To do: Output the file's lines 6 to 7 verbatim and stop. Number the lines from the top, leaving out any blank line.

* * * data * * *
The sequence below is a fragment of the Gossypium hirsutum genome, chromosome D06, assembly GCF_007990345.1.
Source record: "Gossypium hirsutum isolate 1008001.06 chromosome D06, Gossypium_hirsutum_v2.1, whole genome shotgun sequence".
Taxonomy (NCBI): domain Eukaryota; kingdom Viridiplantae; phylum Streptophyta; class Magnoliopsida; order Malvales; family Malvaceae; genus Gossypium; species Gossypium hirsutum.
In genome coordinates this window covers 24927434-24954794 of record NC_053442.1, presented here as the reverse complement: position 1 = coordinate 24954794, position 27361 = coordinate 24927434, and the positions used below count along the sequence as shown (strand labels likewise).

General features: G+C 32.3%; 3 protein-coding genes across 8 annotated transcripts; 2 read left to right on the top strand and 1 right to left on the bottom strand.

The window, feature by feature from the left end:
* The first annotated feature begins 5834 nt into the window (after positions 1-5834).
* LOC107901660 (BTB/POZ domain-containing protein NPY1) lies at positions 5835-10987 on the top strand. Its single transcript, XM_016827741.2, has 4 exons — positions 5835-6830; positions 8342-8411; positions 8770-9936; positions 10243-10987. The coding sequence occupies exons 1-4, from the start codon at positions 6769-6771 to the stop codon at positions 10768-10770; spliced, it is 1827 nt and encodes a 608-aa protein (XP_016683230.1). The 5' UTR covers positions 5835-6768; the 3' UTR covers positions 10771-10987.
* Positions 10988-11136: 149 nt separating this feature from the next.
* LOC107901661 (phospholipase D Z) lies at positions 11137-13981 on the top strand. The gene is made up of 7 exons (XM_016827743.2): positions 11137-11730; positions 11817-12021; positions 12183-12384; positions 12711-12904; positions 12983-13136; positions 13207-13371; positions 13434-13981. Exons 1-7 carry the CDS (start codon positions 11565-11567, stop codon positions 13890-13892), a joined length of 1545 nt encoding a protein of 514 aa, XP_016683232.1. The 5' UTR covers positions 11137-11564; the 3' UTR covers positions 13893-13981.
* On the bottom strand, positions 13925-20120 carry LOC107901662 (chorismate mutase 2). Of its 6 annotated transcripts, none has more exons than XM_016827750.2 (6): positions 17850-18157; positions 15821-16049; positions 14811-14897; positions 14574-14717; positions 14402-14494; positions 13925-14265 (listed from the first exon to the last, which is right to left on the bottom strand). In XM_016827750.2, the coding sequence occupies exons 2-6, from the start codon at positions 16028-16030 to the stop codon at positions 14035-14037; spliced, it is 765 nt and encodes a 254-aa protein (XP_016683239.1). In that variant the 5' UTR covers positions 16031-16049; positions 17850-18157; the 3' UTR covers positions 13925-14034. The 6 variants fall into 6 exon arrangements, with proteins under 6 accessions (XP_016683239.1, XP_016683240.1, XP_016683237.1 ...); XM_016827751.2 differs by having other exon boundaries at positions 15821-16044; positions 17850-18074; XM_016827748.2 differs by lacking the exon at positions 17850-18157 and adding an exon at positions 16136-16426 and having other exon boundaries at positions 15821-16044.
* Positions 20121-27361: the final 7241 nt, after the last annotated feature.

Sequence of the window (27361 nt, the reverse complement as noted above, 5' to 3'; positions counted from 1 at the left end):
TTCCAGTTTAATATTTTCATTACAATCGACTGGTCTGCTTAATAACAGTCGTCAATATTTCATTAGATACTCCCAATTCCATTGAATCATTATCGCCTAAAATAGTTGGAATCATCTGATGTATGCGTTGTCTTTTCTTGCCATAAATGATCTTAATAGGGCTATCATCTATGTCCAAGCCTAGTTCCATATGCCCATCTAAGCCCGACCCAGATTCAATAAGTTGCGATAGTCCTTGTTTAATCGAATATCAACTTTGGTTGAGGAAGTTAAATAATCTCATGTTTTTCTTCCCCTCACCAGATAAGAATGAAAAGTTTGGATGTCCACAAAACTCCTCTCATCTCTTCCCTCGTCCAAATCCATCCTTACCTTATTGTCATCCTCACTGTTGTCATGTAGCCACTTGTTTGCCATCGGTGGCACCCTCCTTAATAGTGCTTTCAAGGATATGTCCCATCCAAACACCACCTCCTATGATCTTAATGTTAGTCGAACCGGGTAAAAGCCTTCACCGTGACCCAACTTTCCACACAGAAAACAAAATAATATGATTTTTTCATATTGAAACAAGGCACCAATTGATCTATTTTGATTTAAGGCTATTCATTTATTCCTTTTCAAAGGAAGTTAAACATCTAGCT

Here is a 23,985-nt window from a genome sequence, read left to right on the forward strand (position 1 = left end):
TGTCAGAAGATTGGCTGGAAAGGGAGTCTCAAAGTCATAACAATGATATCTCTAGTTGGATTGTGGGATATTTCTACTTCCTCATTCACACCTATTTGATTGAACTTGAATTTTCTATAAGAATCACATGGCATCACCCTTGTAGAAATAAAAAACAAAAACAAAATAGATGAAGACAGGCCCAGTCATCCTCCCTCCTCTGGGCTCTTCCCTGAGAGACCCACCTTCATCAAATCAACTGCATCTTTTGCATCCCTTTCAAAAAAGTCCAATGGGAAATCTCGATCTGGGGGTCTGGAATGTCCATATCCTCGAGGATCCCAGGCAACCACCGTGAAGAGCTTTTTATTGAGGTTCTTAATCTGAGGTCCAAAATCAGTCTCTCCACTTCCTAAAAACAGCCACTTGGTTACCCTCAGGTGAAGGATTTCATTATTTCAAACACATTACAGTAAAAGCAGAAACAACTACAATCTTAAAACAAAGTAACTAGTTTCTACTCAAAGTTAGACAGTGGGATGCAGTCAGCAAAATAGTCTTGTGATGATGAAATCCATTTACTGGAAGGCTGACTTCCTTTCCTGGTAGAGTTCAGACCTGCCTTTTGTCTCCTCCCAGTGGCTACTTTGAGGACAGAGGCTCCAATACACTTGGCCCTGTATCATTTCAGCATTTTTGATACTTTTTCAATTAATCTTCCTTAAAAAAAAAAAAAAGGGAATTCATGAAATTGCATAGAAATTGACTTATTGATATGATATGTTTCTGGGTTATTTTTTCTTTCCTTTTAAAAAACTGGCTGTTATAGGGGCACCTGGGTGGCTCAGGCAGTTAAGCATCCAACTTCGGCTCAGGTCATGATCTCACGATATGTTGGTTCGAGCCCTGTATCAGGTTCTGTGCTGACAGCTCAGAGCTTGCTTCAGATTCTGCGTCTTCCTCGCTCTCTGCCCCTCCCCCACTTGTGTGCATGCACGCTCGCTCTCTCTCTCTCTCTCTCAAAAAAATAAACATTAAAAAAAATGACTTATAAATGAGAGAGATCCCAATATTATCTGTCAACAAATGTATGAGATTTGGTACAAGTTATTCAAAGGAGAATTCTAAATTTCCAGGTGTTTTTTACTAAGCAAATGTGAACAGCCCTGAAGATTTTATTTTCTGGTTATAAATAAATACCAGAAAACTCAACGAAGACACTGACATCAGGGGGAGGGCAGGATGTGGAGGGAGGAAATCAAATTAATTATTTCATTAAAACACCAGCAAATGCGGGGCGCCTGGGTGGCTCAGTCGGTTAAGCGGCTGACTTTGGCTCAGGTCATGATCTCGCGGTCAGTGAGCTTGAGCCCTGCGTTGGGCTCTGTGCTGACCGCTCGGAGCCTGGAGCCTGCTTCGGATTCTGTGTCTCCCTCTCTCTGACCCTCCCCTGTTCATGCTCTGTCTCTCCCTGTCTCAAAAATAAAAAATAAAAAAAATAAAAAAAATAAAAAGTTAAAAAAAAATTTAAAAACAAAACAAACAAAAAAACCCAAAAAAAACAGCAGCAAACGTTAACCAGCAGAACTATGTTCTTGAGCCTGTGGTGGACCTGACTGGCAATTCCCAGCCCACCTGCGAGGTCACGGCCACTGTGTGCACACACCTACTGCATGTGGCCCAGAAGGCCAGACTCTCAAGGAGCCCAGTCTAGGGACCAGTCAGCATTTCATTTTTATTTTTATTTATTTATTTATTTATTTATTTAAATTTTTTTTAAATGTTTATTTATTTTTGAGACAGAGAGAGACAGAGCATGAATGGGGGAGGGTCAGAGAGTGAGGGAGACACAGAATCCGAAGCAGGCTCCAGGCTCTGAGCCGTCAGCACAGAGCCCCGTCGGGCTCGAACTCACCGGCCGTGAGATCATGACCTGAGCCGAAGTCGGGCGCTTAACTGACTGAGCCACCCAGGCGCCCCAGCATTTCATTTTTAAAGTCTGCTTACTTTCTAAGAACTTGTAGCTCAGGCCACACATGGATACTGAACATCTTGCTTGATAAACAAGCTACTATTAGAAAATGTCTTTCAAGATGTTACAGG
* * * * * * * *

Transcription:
The window, feature by feature from the left end:
* The first annotated feature begins 5834 nt into the window (after positions 1-5834).